New Zealand has had a long history of Mycobacterium bovis (TB) infection in cattle, and latterly deer, herds. This has been largely driven by wild animal infection, primarily possums, an introduced pest into New Zealand which is also responsible for extensive flora and fauna damage. New Zealand has been able to control its bovine TB problem through the targeted control of these infected wild animal populations and at the same time achieve significant collateral benefit to flora and fauna protection. The New Zealand TB control strategy provides a working example of the convergence of human, animal and conservation medicine.
This paper will describe the history of the introduction of mammals (wild and domestic) into New Zealand which has led to the establishment of a complex ecological and epidemiological web of bovine TB in man, domestic animals and particularly wildlife species. The same introductions have led to large scale destruction of native flora and fauna. The paper will describe the various plans and strategies implemented over a seventy year period to successfully control bovine TB in New Zealand, especially the control of the disease in wildlife populations over the past 40 years.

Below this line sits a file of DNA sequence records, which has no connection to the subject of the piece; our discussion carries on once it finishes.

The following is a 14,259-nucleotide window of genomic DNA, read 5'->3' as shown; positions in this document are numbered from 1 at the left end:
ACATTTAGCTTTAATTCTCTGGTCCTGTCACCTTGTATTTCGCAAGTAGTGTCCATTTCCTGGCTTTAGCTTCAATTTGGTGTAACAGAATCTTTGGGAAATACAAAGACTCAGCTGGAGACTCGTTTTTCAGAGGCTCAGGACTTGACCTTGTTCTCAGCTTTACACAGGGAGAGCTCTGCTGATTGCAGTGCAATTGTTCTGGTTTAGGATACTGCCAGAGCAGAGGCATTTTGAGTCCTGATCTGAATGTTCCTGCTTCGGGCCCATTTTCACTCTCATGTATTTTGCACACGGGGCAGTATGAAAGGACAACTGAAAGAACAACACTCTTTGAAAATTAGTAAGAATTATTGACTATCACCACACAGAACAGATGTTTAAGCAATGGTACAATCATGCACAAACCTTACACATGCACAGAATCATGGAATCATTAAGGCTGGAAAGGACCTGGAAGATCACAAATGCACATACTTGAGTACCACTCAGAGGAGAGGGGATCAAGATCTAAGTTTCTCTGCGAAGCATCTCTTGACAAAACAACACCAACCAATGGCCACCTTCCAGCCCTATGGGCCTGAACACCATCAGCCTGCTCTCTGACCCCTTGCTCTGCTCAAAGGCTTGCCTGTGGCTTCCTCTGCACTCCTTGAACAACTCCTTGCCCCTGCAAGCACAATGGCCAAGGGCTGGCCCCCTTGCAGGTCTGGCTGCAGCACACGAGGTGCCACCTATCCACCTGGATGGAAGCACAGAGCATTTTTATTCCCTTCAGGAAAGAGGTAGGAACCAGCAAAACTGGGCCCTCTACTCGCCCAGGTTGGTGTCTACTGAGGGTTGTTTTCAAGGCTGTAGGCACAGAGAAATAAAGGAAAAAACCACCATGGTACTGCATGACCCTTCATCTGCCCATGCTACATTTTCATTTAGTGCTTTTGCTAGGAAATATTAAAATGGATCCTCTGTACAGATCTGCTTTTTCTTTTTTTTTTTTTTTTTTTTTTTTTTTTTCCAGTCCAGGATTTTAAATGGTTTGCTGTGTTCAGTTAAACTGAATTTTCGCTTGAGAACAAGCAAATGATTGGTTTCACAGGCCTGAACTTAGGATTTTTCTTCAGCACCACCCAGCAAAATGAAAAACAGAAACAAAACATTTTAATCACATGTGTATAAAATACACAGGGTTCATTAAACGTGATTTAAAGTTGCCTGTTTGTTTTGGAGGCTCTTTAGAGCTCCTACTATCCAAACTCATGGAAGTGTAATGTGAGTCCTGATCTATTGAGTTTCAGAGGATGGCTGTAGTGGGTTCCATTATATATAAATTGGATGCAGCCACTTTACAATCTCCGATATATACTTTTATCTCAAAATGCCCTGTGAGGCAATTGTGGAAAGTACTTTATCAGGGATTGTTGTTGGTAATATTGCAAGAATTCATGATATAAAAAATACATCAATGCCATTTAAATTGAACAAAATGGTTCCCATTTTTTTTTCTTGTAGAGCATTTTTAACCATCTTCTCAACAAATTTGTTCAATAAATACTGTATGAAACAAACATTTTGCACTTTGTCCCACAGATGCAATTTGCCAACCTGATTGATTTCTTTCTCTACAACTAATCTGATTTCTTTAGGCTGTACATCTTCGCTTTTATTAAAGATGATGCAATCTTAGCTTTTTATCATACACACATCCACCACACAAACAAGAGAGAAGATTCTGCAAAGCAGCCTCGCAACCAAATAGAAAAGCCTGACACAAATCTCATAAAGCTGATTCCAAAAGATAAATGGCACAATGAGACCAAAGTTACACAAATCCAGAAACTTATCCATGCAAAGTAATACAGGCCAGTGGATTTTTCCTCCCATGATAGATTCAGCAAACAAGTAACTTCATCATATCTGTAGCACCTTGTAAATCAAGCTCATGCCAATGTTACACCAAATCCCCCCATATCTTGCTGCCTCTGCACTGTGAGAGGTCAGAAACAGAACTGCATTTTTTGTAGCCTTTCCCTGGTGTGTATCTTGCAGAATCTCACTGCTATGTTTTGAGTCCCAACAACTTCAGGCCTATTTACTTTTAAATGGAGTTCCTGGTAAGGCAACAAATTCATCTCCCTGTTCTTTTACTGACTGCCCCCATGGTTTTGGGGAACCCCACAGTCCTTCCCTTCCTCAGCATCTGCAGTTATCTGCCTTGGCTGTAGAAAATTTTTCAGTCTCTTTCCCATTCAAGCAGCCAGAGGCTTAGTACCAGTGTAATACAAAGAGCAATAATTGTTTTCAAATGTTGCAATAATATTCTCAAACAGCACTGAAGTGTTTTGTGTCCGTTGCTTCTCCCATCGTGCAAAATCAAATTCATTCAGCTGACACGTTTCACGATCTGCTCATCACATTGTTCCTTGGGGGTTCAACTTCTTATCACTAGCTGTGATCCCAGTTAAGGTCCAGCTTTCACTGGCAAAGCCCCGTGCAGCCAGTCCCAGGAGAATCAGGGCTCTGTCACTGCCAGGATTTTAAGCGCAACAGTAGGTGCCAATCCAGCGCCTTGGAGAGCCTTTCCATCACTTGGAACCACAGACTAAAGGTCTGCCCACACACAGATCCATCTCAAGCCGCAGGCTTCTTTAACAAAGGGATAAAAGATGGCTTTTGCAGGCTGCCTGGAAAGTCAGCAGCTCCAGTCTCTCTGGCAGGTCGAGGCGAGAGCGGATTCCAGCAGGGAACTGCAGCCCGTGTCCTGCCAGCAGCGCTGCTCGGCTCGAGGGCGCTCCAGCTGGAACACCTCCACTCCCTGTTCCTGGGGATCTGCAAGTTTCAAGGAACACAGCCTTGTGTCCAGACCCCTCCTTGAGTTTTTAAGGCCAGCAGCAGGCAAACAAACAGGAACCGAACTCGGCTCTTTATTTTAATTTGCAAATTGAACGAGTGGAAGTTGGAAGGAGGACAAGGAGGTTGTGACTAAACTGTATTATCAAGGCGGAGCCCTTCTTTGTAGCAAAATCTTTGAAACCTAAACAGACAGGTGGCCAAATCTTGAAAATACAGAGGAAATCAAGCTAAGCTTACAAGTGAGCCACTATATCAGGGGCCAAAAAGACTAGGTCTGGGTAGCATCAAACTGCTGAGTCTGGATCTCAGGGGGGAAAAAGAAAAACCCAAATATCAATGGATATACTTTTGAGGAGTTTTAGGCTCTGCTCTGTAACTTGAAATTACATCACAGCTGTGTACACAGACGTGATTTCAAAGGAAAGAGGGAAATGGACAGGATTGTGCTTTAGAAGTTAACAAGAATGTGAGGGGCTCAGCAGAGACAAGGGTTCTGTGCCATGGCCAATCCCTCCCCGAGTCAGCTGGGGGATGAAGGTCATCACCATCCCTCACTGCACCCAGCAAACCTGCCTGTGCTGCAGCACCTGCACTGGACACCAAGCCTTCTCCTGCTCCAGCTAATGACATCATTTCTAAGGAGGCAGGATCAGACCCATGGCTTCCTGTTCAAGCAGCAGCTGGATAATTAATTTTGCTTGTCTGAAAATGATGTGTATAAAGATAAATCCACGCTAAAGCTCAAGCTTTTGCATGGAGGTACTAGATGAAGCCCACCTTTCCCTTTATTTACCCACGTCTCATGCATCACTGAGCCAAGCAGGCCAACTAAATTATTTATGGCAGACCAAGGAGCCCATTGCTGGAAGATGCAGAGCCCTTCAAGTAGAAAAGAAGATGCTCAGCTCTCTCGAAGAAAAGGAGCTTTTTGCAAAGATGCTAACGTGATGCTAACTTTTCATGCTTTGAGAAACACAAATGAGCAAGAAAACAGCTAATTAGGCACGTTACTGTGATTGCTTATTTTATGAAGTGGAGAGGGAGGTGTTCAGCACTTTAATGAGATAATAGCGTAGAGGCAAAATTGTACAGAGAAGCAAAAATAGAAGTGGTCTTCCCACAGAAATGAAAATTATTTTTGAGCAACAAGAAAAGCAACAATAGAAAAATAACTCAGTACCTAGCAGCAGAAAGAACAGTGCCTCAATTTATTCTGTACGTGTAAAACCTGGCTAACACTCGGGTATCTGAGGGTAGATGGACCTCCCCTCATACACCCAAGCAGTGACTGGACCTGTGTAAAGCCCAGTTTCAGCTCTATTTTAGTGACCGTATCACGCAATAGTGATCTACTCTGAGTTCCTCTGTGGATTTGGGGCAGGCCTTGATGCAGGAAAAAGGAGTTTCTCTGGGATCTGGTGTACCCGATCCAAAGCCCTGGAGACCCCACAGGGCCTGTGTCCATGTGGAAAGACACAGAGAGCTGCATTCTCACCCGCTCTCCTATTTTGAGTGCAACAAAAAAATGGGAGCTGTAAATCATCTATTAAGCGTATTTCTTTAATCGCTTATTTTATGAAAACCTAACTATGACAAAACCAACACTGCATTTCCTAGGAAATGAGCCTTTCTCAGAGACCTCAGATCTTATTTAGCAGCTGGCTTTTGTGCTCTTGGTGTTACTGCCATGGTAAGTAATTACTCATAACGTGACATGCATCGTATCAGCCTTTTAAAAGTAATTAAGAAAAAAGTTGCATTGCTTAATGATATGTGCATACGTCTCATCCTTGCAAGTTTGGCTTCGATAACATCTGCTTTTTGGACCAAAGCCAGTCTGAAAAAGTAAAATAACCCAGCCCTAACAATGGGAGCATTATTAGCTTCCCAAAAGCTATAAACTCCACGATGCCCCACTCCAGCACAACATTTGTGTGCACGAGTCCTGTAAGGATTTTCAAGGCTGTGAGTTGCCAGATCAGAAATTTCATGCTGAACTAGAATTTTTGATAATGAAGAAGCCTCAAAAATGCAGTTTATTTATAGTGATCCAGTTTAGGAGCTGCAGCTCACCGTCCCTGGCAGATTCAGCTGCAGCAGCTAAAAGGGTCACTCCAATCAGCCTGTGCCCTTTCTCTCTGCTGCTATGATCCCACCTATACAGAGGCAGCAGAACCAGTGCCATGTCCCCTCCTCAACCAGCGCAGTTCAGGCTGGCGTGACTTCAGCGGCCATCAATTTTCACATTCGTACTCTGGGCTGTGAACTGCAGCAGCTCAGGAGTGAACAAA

The paper will also present a series of cases studies of the collateral beneficial impact on native flora and fauna protection resulting from the wildlife pest control strategies implemented for bovine TB control.